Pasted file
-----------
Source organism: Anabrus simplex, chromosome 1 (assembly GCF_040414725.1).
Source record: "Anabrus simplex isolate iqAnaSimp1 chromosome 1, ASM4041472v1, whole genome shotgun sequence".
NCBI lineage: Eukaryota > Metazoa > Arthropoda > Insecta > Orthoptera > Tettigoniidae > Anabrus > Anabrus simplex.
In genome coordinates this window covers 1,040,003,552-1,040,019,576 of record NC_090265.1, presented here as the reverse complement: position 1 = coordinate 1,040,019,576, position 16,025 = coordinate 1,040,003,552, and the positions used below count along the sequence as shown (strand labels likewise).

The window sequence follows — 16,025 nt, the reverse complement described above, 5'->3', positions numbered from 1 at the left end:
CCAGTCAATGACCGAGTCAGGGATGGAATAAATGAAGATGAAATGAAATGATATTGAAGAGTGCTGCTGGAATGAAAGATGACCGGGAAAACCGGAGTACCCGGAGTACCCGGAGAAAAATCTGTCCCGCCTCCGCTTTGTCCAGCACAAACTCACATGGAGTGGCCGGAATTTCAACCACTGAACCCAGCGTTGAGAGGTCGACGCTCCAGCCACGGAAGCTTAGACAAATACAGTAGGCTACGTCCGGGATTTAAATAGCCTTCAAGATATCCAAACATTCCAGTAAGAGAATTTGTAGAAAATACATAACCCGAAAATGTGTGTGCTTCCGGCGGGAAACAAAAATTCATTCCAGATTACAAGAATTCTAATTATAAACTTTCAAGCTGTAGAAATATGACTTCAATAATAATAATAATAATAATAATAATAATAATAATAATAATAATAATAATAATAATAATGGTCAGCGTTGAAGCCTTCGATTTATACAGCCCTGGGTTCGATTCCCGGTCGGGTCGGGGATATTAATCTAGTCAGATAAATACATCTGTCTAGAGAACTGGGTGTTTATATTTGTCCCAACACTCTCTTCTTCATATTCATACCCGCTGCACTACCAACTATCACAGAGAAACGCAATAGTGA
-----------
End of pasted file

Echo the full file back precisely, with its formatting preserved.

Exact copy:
Source organism: Anabrus simplex, chromosome 1 (assembly GCF_040414725.1).
Source record: "Anabrus simplex isolate iqAnaSimp1 chromosome 1, ASM4041472v1, whole genome shotgun sequence".
NCBI lineage: Eukaryota > Metazoa > Arthropoda > Insecta > Orthoptera > Tettigoniidae > Anabrus > Anabrus simplex.
In genome coordinates this window covers 1,040,003,552-1,040,019,576 of record NC_090265.1, presented here as the reverse complement: position 1 = coordinate 1,040,019,576, position 16,025 = coordinate 1,040,003,552, and the positions used below count along the sequence as shown (strand labels likewise).

The window sequence follows — 16,025 nt, the reverse complement described above, 5'->3', positions numbered from 1 at the left end:
CCAGTCAATGACCGAGTCAGGGATGGAATAAATGAAGATGAAATGAAATGATATTGAAGAGTGCTGCTGGAATGAAAGATGACCGGGAAAACCGGAGTACCCGGAGTACCCGGAGAAAAATCTGTCCCGCCTCCGCTTTGTCCAGCACAAACTCACATGGAGTGGCCGGAATTTCAACCACTGAACCCAGCGTTGAGAGGTCGACGCTCCAGCCACGGAAGCTTAGACAAATACAGTAGGCTACGTCCGGGATTTAAATAGCCTTCAAGATATCCAAACATTCCAGTAAGAGAATTTGTAGAAAATACATAACCCGAAAATGTGTGTGCTTCCGGCGGGAAACAAAAATTCATTCCAGATTACAAGAATTCTAATTATAAACTTTCAAGCTGTAGAAATATGACTTCAATAATAATAATAATAATAATAATAATAATAATAATAATAATAATAATAATAATAATAATGGTCAGCGTTGAAGCCTTCGATTTATACAGCCCTGGGTTCGATTCCCGGTCGGGTCGGGGATATTAATCTAGTCAGATAAATACATCTGTCTAGAGAACTGGGTGTTTATATTTGTCCCAACACTCTCTTCTTCATATTCATACCCGCTGCACTACCAACTATCACAGAGAAACGCAATAGTGA